A quirky teenage girl comes home one day to find her father missing, and she quickly learns he’s being held hostage. When she sets herself to save him, Arin Greenwood’s YA novel “Save the Enemy” is off and running – and sometimes tripping over itself
A great conductor writes a great biography about a great composer!
King George VI and Winston Churchill forged a remarkable working relationship during the trying years of World War II – a new book looks at how it happened, and why
Strong-willed Southern governor Cooper Lanier’s husband is running for president, and she’s learning things about him she’d rather not know in Robert Inman’s warm and involving new novel
First in war, first in peace, first in line for the powers of a god
The great critic and memoirist Clive James has a volume of new poems doing some very old things
Michael Palmer, 1942-2013
The strangest, most alien creatures on the Earth have three hearts and big, unfathomable brains – and, famously, eight arms. It’s the sprawling family of octopus species, and they get a soup-to-nuts examination in Katherine Harmon Courage’s new book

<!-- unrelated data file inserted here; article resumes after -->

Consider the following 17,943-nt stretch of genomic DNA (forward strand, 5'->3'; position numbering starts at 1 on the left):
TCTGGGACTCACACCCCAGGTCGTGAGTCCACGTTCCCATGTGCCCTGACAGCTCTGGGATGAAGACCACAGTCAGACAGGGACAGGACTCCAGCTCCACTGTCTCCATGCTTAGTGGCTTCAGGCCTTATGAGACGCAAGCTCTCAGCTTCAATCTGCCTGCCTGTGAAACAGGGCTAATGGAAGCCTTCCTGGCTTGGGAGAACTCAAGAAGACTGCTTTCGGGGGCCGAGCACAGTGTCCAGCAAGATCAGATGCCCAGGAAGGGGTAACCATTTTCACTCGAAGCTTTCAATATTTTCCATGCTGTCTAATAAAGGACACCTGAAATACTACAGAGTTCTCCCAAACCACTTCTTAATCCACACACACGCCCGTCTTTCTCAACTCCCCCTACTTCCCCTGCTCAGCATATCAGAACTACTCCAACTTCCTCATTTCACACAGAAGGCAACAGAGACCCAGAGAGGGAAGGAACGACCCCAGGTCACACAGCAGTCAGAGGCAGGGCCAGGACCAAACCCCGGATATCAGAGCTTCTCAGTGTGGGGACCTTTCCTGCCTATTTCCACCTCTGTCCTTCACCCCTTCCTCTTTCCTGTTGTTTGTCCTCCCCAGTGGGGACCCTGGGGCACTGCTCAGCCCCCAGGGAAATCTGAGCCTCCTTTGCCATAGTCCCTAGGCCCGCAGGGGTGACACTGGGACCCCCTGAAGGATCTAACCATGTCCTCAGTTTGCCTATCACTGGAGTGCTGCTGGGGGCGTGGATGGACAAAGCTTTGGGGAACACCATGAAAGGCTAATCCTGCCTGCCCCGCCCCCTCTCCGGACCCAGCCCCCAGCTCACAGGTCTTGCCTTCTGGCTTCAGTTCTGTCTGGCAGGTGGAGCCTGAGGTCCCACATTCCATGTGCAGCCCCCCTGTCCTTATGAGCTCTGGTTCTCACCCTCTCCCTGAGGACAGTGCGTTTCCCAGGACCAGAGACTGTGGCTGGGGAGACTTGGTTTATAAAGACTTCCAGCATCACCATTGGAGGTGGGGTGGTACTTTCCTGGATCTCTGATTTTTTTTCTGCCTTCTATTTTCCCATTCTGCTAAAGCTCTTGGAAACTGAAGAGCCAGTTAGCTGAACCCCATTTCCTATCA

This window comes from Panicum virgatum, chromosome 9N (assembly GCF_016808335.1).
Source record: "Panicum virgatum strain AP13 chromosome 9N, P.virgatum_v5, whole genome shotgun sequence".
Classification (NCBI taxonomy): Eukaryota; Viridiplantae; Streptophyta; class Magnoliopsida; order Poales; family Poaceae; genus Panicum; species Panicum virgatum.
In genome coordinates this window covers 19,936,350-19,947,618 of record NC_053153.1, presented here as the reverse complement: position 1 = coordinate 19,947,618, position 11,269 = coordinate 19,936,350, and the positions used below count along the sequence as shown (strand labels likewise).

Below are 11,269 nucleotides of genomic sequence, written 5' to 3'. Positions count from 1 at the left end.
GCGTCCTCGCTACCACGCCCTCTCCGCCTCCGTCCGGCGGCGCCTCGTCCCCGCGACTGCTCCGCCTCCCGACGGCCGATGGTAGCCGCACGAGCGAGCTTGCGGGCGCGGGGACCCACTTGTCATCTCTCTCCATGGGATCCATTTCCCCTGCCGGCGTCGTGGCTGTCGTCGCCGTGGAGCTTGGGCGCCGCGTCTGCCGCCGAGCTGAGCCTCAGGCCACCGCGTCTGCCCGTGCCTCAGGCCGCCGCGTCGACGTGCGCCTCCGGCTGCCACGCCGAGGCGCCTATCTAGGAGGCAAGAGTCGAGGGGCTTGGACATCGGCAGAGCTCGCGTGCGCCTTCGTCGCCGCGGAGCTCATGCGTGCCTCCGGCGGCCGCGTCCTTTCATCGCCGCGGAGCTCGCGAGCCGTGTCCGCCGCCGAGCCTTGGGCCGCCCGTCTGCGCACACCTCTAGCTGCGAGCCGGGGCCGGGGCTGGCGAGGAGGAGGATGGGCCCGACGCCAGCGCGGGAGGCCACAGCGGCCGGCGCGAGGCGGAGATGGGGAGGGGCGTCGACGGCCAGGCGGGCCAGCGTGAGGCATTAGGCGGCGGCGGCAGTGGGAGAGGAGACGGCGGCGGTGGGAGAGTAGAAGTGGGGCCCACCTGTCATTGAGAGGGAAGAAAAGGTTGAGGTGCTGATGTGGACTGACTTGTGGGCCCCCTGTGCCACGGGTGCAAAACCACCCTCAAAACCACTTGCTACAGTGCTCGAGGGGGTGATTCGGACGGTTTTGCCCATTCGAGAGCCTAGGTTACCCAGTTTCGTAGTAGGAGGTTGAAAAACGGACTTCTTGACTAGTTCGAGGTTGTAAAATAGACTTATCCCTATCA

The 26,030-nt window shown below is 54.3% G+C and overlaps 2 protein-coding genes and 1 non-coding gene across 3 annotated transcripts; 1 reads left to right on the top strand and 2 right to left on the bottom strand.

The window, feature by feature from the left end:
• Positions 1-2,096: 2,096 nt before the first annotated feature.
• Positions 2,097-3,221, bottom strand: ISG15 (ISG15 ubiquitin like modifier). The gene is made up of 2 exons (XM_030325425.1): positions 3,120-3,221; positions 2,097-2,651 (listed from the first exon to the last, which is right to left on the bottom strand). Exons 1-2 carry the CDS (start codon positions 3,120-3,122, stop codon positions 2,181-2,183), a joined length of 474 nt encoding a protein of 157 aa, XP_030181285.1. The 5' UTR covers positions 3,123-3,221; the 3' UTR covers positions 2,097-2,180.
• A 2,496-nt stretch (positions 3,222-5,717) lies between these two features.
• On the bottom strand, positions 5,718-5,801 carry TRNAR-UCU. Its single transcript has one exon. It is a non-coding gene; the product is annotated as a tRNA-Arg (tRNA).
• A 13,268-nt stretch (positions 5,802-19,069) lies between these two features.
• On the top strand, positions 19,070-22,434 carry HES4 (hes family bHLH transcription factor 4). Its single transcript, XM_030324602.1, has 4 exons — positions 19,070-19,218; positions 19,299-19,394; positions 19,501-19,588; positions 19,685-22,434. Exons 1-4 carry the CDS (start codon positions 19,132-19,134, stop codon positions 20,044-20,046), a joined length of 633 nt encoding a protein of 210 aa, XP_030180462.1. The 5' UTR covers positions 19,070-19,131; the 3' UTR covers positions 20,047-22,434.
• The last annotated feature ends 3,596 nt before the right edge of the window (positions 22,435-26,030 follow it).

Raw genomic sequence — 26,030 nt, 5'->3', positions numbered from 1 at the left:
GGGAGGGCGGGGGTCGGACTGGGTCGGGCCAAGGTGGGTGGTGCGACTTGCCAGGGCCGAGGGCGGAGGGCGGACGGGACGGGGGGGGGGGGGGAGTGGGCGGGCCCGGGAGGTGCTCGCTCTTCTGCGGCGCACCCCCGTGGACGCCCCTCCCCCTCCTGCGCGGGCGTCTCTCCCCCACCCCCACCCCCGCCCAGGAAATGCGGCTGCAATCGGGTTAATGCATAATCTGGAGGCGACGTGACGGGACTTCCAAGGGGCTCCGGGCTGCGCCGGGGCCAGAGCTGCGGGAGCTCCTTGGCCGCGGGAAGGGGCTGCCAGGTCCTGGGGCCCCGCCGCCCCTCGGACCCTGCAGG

King Henry VIII’s first wife, Catherine of Aragon, takes center stage in a new novel by Tudor historian Carolly Erickson
Coyotes prowl our golf courses, cougars haunt our bike-trails, and owls skinny-dip in our bird-baths – a new book looks at the wild animals that fill in the spaces of human cities
When the South Pacific opened up for Western exploration, ‘experimental gentlemen’ swarmed there to make discoveries – and to make history
It’s not every writer who can write a book that stays in print continuously for 300 years, but the author of “Gulliver’s Travels” is one of those writers. A lively new biography looks at the great Jonathan Swift
England’s ‘bluff king Hal’ is put under the microscope in a scathing new biography
Our reigning master of vigorous popular history takes on the most vigorous, popular English dynasty of them all